Normally I have used the following code snippet, and this usually works:

(function () {
    function main() {
        //...script body...

    var OGloboCSS = { // var could be named anything, appropriate to the page
        addJQuery: function (callback) {
            var script = document.createElement("script");
            script.setAttribute("src", "https://ajax.googleapis.com/ajax/libs/jquery/2.1.0/jquery.min.js");
            script.addEventListener('load', function () {
                var script = document.createElement("script");
                script.textContent = "window.jQ=jQuery.noConflict(true);(" + callback.toString() + ")();";
            }, false);



But occasionally I get an error like this one on https://steamcommunity.com:

Refused to load the script 'https://ajax.googleapis.com/ajax/libs/jquery/2.1.0/jquery.min.js' because it violates the following Content Security Policy directive: "script-src 'unsafe-eval' 'self' 'unsafe-inline' 'unsafe-eval' https://steamcommunity-a.akamaihd.net/ https://api.steampowered.com/ http://www.google-analytics.com https://ssl.google-analytics.com https://www.google.com https://www.gstatic.com https://apis.google.com".

And the solution is basically, you have to use TamperMonkey's @require header directive instead, something like this:

// @require      https://ajax.googleapis.com/ajax/libs/jquery/2.1.3/jquery.min.js
// ==/UserScript==

window.jQ = $;

(function () {
/*this used to be: function main() */
    //...same script body, without container function...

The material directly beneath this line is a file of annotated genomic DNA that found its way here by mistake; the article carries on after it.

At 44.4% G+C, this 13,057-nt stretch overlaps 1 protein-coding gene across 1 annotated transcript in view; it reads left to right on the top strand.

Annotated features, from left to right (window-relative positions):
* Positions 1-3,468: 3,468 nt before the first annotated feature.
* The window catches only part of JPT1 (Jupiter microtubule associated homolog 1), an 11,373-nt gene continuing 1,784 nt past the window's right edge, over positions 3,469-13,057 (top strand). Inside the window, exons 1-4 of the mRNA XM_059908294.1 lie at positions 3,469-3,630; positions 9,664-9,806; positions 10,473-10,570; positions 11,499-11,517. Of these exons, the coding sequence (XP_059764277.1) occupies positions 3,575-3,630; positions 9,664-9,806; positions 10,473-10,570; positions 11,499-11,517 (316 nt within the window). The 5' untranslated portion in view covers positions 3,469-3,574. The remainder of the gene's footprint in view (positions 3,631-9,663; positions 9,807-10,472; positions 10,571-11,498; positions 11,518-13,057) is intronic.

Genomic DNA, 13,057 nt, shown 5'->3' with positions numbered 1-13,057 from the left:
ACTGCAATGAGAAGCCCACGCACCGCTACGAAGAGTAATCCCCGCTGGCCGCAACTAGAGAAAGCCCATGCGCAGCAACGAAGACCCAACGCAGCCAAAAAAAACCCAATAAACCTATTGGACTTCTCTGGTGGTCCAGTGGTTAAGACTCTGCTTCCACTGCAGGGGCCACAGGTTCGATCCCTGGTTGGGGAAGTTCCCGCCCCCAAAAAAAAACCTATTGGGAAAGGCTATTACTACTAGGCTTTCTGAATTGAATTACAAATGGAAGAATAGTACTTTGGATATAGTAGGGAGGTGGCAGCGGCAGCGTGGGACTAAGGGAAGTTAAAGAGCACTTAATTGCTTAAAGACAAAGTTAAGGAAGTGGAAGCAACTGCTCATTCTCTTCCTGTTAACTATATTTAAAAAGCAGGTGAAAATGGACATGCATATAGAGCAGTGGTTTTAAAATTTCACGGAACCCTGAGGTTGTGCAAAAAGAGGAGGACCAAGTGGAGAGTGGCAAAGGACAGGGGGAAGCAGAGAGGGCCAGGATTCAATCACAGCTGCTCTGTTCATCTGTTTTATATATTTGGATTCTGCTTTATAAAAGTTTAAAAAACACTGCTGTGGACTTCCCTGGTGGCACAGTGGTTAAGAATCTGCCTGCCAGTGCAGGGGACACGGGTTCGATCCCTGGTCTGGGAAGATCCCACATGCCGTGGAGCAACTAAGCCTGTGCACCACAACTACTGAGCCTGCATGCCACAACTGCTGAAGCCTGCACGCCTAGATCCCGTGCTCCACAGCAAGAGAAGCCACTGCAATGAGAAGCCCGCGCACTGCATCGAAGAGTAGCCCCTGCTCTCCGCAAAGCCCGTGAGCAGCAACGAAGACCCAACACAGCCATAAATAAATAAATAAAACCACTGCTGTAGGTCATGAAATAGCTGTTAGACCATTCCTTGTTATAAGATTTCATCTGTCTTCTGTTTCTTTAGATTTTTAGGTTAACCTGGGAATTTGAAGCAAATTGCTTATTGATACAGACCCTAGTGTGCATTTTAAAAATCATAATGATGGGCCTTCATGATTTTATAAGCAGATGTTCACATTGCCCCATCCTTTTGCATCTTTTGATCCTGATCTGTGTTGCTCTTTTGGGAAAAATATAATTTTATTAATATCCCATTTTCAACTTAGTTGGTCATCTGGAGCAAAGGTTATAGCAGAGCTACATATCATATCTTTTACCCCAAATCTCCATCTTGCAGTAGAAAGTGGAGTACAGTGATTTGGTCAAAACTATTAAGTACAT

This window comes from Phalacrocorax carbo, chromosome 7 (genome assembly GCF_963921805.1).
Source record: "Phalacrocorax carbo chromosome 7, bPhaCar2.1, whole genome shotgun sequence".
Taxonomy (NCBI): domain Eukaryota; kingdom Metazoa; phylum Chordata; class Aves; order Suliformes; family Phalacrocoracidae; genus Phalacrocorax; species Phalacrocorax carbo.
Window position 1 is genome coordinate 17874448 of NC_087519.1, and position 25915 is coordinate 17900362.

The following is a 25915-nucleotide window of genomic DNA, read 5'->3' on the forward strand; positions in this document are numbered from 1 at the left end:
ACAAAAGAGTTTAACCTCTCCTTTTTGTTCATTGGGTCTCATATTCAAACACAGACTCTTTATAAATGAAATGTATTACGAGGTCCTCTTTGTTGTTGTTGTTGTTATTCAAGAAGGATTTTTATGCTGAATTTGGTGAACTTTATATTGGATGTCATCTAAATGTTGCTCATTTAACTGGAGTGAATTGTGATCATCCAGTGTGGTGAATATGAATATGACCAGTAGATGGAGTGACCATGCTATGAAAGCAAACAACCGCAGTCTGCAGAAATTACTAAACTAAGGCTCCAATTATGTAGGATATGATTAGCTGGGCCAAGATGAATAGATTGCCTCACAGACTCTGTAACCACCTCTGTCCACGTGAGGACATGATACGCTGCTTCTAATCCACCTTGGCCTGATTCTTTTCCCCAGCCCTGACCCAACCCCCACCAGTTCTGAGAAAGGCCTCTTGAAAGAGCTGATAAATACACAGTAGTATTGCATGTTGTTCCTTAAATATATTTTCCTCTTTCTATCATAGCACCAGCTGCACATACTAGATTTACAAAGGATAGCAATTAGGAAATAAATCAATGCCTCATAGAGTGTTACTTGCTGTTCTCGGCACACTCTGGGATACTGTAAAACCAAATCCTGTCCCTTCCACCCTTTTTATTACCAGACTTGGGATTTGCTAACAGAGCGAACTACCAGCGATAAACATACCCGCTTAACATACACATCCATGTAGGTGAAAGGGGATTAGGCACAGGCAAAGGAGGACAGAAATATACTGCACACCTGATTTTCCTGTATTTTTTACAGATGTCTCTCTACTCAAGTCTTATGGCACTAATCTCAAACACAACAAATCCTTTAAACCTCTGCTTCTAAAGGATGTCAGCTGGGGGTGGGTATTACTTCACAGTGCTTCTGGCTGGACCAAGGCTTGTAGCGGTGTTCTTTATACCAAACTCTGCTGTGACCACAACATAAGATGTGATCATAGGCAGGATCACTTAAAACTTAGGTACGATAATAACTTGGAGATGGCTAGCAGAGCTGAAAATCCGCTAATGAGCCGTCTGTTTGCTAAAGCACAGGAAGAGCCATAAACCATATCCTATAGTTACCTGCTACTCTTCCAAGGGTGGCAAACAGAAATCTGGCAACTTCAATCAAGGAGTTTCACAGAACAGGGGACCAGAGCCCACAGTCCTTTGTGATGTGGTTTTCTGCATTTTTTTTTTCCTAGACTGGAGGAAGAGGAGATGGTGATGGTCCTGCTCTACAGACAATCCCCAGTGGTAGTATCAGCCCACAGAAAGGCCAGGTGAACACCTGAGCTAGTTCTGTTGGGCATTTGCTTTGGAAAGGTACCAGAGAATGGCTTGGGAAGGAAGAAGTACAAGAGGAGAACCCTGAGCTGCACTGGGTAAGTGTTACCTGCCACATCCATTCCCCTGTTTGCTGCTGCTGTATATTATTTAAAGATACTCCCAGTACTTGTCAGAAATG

And this works just fine, but it doesn't safely load jQuery to the jQ variable, it clobbers $. Is it really a problem? Yes, you can see that in how pagination breaks in steamcommunity.com's discussion threads.

Is there some way to @require jQ= and then @grant jQ - still giving me jQ both in the Tampermonkey script and the console, without clobbering in-page variables?

  • you can use tampermonkey to dispatch an external script, and in that external script use a no-conflict JQ at the top or amd-loaded. – dandavis Feb 13 '15 at 18:57

Apart from avoiding version conflicts and breaking the content page, I do a handful of other things in my default userscript template that includes jQuery.

The template below strives to meet the following goals in the interest of being a universal template for including jQuery in new scripts regardless of the content page's current or future status with regards to it's own inclusion, or lack thereof, of jQuery of any version.

  • avoid security sandbox with @grant none
  • in general remain agnostic about where script is inserted/when its executed
  • include specific version of jQuery for our UserScript
  • Preserve the content page's $ and jQuery references to whatever they may be, jQuery or not.
  • Allow our script to use the $ alias for its jQuery version

The use of @grant none is key here

//@grant          none

@grant none works for 99% of my scripts. It allows easy access to the content page's variables, functions, and objects by maintaining a global scope for the UserScript(this), and providing unqualified access to the content page's global scope(window) by searching both scopes for variable, function identifiers in this, window order. So if you avoid duplicating identifiers that exist in the content page, you can access content page variables, functions, and function return values without qualifying ("this." or "window."). And you can do so from anywhere in your script.

This highlights the OP's orignal issue. The convenience that @grant none provides is also the reason the @require directive overwrites the window's $ and jQuery references when it loads. The jQuery library has included the noConflict() function for quite some time to handle just this issue.

We can do some quick improvements right away to the answer above to increase our safety/compatibility/reuse.

window.jQ = $.noConflict(true);
  • This call doesn't explicitly qualify the $ to a scope